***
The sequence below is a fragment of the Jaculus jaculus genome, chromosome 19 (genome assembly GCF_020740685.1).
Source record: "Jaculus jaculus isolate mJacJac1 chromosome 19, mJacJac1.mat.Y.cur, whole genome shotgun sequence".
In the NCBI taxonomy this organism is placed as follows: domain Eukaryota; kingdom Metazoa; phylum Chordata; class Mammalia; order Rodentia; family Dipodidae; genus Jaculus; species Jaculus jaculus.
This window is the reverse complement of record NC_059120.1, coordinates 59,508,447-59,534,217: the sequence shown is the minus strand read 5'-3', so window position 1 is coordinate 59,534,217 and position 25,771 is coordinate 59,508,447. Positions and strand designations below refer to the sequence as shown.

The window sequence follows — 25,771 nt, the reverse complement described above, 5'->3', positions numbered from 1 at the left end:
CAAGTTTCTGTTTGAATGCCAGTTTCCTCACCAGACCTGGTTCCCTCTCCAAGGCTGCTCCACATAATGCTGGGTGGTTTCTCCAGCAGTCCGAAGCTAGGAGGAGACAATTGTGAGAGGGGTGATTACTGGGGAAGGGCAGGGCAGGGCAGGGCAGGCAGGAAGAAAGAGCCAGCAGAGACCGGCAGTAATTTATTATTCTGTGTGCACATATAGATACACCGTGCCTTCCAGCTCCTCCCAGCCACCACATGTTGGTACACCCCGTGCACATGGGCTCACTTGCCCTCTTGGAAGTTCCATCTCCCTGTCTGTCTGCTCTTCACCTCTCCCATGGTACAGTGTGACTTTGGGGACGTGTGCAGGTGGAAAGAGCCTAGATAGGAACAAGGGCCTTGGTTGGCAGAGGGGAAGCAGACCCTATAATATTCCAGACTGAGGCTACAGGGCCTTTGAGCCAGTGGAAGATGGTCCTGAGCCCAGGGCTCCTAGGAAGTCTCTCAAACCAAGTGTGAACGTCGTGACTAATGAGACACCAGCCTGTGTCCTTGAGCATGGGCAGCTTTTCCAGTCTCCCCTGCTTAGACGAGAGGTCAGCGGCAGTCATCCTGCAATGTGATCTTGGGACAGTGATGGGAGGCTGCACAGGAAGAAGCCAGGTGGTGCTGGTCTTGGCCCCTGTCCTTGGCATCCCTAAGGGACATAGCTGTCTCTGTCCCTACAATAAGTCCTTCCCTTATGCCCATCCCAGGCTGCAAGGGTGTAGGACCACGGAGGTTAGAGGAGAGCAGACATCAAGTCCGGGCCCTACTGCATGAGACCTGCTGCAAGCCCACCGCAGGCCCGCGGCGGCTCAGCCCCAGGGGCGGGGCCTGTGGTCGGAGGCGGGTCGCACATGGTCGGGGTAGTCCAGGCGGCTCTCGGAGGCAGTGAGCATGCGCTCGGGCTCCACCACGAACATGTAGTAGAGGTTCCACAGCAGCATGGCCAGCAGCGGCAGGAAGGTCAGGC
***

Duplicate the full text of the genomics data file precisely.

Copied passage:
The sequence below is a fragment of the Jaculus jaculus genome, chromosome 19 (genome assembly GCF_020740685.1).
Source record: "Jaculus jaculus isolate mJacJac1 chromosome 19, mJacJac1.mat.Y.cur, whole genome shotgun sequence".
In the NCBI taxonomy this organism is placed as follows: domain Eukaryota; kingdom Metazoa; phylum Chordata; class Mammalia; order Rodentia; family Dipodidae; genus Jaculus; species Jaculus jaculus.
This window is the reverse complement of record NC_059120.1, coordinates 59,508,447-59,534,217: the sequence shown is the minus strand read 5'-3', so window position 1 is coordinate 59,534,217 and position 25,771 is coordinate 59,508,447. Positions and strand designations below refer to the sequence as shown.

The window sequence follows — 25,771 nt, the reverse complement described above, 5'->3', positions numbered from 1 at the left end:
CAAGTTTCTGTTTGAATGCCAGTTTCCTCACCAGACCTGGTTCCCTCTCCAAGGCTGCTCCACATAATGCTGGGTGGTTTCTCCAGCAGTCCGAAGCTAGGAGGAGACAATTGTGAGAGGGGTGATTACTGGGGAAGGGCAGGGCAGGGCAGGGCAGGCAGGAAGAAAGAGCCAGCAGAGACCGGCAGTAATTTATTATTCTGTGTGCACATATAGATACACCGTGCCTTCCAGCTCCTCCCAGCCACCACATGTTGGTACACCCCGTGCACATGGGCTCACTTGCCCTCTTGGAAGTTCCATCTCCCTGTCTGTCTGCTCTTCACCTCTCCCATGGTACAGTGTGACTTTGGGGACGTGTGCAGGTGGAAAGAGCCTAGATAGGAACAAGGGCCTTGGTTGGCAGAGGGGAAGCAGACCCTATAATATTCCAGACTGAGGCTACAGGGCCTTTGAGCCAGTGGAAGATGGTCCTGAGCCCAGGGCTCCTAGGAAGTCTCTCAAACCAAGTGTGAACGTCGTGACTAATGAGACACCAGCCTGTGTCCTTGAGCATGGGCAGCTTTTCCAGTCTCCCCTGCTTAGACGAGAGGTCAGCGGCAGTCATCCTGCAATGTGATCTTGGGACAGTGATGGGAGGCTGCACAGGAAGAAGCCAGGTGGTGCTGGTCTTGGCCCCTGTCCTTGGCATCCCTAAGGGACATAGCTGTCTCTGTCCCTACAATAAGTCCTTCCCTTATGCCCATCCCAGGCTGCAAGGGTGTAGGACCACGGAGGTTAGAGGAGAGCAGACATCAAGTCCGGGCCCTACTGCATGAGACCTGCTGCAAGCCCACCGCAGGCCCGCGGCGGCTCAGCCCCAGGGGCGGGGCCTGTGGTCGGAGGCGGGTCGCACATGGTCGGGGTAGTCCAGGCGGCTCTCGGAGGCAGTGAGCATGCGCTCGGGCTCCACCACGAACATGTAGTAGAGGTTCCACAGCAGCATGGCCAGCAGCGGCAGGAAGGTCAGGC